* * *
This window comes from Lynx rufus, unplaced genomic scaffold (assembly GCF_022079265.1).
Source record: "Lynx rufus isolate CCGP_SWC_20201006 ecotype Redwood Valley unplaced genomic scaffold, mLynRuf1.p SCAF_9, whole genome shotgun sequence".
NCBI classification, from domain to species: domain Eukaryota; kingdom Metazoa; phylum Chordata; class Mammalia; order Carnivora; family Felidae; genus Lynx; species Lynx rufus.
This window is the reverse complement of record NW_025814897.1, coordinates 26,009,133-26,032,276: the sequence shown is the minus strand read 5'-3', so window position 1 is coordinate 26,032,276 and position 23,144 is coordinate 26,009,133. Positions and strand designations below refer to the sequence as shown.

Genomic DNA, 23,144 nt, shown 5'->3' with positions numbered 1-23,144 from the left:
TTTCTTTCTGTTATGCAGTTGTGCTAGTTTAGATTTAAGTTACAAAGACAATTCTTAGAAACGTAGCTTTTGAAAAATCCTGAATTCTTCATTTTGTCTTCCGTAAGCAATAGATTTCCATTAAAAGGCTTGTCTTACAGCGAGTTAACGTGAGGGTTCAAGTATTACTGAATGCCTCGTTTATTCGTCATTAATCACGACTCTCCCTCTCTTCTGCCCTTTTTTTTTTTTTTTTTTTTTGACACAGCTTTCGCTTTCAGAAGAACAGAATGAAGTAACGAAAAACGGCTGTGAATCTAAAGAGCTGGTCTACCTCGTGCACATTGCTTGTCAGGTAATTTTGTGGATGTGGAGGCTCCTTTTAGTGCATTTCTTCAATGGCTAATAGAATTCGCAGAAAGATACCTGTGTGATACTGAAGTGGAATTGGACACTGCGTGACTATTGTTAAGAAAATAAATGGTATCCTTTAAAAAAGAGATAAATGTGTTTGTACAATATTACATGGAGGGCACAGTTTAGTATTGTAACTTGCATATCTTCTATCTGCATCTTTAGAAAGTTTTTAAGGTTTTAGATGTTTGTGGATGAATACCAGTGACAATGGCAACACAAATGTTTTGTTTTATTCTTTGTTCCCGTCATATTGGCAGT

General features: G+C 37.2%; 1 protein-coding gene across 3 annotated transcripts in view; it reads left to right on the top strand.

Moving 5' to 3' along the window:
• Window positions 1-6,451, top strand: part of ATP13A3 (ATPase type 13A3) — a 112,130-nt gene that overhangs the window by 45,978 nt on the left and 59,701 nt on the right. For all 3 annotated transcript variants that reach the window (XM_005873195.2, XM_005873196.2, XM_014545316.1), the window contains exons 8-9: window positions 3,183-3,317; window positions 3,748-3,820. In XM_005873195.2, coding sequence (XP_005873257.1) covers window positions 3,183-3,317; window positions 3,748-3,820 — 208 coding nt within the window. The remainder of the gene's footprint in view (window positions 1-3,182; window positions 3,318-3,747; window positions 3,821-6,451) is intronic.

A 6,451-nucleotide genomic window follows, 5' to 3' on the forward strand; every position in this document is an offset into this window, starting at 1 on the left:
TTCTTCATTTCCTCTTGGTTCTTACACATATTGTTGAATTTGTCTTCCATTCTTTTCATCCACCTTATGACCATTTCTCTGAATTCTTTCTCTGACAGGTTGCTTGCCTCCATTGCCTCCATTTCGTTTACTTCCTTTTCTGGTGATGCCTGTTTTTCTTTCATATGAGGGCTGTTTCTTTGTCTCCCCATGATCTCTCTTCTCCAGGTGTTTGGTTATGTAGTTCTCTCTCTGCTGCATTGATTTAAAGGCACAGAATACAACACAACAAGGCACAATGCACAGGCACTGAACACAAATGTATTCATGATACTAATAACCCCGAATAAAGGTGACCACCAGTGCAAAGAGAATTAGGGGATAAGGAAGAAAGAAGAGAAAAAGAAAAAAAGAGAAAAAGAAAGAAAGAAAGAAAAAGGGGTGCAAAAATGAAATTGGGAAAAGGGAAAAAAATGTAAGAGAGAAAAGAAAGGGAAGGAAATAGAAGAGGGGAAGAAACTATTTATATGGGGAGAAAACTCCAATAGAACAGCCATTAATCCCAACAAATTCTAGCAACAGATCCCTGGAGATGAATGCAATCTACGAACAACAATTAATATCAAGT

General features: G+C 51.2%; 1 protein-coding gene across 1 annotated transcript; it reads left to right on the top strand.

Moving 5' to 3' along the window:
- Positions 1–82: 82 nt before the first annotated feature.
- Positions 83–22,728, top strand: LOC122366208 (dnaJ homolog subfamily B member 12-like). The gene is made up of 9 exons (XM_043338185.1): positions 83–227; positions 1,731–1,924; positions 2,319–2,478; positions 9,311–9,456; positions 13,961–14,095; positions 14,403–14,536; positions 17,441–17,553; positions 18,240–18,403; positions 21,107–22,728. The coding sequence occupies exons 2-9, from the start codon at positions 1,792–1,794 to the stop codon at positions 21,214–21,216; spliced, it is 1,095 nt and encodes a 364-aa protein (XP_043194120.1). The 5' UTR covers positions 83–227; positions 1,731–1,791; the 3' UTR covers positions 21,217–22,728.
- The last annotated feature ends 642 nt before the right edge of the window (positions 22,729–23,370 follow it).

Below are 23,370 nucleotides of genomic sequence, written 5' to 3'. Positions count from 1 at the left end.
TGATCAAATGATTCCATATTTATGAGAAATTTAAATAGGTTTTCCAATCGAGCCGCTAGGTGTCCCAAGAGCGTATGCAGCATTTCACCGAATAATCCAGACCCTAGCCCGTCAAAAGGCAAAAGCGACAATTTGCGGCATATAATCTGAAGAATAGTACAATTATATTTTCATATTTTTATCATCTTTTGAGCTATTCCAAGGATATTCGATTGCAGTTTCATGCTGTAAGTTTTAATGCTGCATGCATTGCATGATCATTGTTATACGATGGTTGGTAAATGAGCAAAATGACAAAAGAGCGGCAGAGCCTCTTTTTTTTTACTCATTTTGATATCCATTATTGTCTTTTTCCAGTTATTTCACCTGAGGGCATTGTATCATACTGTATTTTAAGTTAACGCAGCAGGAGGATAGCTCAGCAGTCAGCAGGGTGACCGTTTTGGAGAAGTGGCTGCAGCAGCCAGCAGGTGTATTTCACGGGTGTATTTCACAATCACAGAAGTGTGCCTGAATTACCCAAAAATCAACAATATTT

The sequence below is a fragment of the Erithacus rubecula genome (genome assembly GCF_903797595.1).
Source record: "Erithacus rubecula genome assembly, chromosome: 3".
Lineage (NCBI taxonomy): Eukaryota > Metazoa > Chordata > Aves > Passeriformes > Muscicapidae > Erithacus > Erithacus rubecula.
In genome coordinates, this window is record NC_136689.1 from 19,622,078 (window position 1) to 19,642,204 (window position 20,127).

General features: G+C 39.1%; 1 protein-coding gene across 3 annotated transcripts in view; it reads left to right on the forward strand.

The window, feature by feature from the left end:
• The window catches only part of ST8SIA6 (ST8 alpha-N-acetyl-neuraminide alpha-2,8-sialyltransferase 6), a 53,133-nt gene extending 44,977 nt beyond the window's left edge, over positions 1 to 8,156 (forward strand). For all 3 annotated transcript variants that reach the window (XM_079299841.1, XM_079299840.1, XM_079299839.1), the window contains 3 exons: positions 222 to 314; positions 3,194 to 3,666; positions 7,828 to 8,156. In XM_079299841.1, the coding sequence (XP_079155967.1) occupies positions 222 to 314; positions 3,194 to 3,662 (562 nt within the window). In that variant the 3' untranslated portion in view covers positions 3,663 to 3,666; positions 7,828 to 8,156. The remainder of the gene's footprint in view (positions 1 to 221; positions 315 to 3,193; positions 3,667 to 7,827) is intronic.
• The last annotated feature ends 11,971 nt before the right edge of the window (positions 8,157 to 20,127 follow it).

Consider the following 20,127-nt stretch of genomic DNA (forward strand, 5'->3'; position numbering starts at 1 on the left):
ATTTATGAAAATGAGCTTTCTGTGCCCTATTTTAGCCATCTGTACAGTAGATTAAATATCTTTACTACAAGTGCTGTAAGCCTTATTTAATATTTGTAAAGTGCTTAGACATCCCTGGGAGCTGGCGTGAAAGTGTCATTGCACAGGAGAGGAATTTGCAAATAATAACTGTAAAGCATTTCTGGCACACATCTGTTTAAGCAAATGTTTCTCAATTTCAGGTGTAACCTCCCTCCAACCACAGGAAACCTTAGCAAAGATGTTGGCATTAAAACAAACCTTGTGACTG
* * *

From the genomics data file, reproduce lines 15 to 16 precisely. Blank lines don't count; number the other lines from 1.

- Positions 83–22,728, top strand: LOC122366208 (dnaJ homolog subfamily B member 12-like). The gene is made up of 9 exons (XM_043338185.1): positions 83–227; positions 1,731–1,924; positions 2,319–2,478; positions 9,311–9,456; positions 13,961–14,095; positions 14,403–14,536; positions 17,441–17,553; positions 18,240–18,403; positions 21,107–22,728. The coding sequence occupies exons 2-9, from the start codon at positions 1,792–1,794 to the stop codon at positions 21,214–21,216; spliced, it is 1,095 nt and encodes a 364-aa protein (XP_043194120.1). The 5' UTR covers positions 83–227; positions 1,731–1,791; the 3' UTR covers positions 21,217–22,728.
- The last annotated feature ends 642 nt before the right edge of the window (positions 22,729–23,370 follow it).